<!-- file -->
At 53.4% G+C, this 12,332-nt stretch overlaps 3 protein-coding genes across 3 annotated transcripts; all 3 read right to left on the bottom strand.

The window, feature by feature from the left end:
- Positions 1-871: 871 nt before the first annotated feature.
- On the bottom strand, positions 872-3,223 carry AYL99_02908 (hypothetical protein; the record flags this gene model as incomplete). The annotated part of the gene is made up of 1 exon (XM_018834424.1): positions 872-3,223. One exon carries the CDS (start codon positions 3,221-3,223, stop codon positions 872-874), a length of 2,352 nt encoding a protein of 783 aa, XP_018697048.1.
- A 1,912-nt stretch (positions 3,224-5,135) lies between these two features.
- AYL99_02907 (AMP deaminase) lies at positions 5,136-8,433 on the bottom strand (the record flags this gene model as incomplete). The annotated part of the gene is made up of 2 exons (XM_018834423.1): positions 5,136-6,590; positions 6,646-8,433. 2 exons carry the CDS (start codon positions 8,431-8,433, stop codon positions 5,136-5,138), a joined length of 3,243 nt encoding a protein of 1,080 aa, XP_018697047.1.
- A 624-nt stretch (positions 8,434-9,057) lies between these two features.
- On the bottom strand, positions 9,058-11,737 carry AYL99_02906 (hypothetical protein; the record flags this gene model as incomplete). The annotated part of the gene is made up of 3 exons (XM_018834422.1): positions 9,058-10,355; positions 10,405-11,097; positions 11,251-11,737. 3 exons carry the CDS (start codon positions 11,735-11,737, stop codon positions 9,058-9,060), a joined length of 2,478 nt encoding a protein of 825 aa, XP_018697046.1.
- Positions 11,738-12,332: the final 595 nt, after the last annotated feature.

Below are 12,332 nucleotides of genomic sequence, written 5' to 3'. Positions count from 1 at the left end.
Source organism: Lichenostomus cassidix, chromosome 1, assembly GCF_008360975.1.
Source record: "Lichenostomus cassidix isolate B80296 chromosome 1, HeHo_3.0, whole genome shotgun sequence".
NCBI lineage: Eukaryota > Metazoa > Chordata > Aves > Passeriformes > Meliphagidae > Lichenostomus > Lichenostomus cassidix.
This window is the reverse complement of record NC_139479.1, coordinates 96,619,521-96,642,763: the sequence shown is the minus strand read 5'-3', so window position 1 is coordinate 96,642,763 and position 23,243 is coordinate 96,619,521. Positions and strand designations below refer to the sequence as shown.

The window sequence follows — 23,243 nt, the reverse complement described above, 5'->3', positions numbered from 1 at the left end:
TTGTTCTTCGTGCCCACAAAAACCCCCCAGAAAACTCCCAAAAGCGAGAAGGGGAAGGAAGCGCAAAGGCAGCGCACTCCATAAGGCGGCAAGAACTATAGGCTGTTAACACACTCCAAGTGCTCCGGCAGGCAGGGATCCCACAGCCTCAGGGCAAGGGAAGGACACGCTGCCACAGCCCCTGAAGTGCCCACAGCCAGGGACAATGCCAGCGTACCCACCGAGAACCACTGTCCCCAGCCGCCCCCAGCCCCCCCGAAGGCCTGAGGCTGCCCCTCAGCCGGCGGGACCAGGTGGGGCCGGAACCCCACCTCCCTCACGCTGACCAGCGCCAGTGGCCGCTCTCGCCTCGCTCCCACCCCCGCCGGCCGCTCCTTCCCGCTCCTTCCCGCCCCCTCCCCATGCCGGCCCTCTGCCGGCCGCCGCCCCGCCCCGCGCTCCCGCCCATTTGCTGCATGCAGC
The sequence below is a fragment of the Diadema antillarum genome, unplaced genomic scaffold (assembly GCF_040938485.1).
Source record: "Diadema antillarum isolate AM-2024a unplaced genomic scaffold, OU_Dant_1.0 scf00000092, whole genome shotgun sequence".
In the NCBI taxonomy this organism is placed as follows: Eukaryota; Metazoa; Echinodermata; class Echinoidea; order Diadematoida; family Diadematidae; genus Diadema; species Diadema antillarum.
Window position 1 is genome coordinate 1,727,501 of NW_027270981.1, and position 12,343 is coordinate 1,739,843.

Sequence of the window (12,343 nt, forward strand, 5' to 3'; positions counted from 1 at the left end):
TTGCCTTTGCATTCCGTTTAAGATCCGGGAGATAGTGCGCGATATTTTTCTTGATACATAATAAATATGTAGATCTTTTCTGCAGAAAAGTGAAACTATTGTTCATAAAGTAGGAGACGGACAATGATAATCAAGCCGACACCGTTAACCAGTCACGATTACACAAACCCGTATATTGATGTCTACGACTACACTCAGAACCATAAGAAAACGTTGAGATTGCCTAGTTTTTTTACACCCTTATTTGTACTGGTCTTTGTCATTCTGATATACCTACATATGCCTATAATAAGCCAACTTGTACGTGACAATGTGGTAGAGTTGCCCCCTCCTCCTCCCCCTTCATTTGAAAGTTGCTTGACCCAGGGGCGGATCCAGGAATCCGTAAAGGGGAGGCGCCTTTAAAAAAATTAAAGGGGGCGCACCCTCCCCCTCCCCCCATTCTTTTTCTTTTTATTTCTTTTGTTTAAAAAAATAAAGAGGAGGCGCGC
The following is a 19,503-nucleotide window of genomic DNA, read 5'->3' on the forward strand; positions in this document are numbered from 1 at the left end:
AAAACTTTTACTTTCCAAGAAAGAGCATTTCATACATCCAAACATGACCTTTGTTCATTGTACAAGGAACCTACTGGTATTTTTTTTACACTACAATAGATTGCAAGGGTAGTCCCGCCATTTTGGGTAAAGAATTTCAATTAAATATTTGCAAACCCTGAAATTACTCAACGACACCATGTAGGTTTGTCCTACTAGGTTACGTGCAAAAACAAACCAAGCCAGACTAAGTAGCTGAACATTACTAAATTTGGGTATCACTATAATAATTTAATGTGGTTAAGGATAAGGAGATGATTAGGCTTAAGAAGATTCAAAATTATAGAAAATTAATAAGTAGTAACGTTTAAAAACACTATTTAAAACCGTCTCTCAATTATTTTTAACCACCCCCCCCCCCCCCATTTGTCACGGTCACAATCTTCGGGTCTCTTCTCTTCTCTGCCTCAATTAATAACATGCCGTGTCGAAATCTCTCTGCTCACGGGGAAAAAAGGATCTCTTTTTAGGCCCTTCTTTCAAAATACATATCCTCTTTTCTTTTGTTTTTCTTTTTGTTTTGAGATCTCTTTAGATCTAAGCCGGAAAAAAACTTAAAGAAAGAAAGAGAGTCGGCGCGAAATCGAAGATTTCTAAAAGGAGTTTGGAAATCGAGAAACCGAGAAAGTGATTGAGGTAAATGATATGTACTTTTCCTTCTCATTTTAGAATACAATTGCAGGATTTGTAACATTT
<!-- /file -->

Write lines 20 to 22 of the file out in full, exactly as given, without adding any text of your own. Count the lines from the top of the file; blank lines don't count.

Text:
Window position 1 is genome coordinate 1,727,501 of NW_027270981.1, and position 12,343 is coordinate 1,739,843.

Sequence of the window (12,343 nt, forward strand, 5' to 3'; positions counted from 1 at the left end):
TTGCCTTTGCATTCCGTTTAAGATCCGGGAGATAGTGCGCGATATTTTTCTTGATACATAATAAATATGTAGATCTTTTCTGCAGAAAAGTGAAACTATTGTTCATAAAGTAGGAGACGGACAATGATAATCAAGCCGACACCGTTAACCAGTCACGATTACACAAACCCGTATATTGATGTCTACGACTACACTCAGAACCATAAGAAAACGTTGAGATTGCCTAGTTTTTTTACACCCTTATTTGTACTGGTCTTTGTCATTCTGATATACCTACATATGCCTATAATAAGCCAACTTGTACGTGACAATGTGGTAGAGTTGCCCCCTCCTCCTCCCCCTTCATTTGAAAGTTGCTTGACCCAGGGGCGGATCCAGGAATCCGTAAAGGGGAGGCGCCTTTAAAAAAATTAAAGGGGGCGCACCCTCCCCCTCCCCCCATTCTTTTTCTTTTTATTTCTTTTGTTTAAAAAAATAAAGAGGAGGCGCGC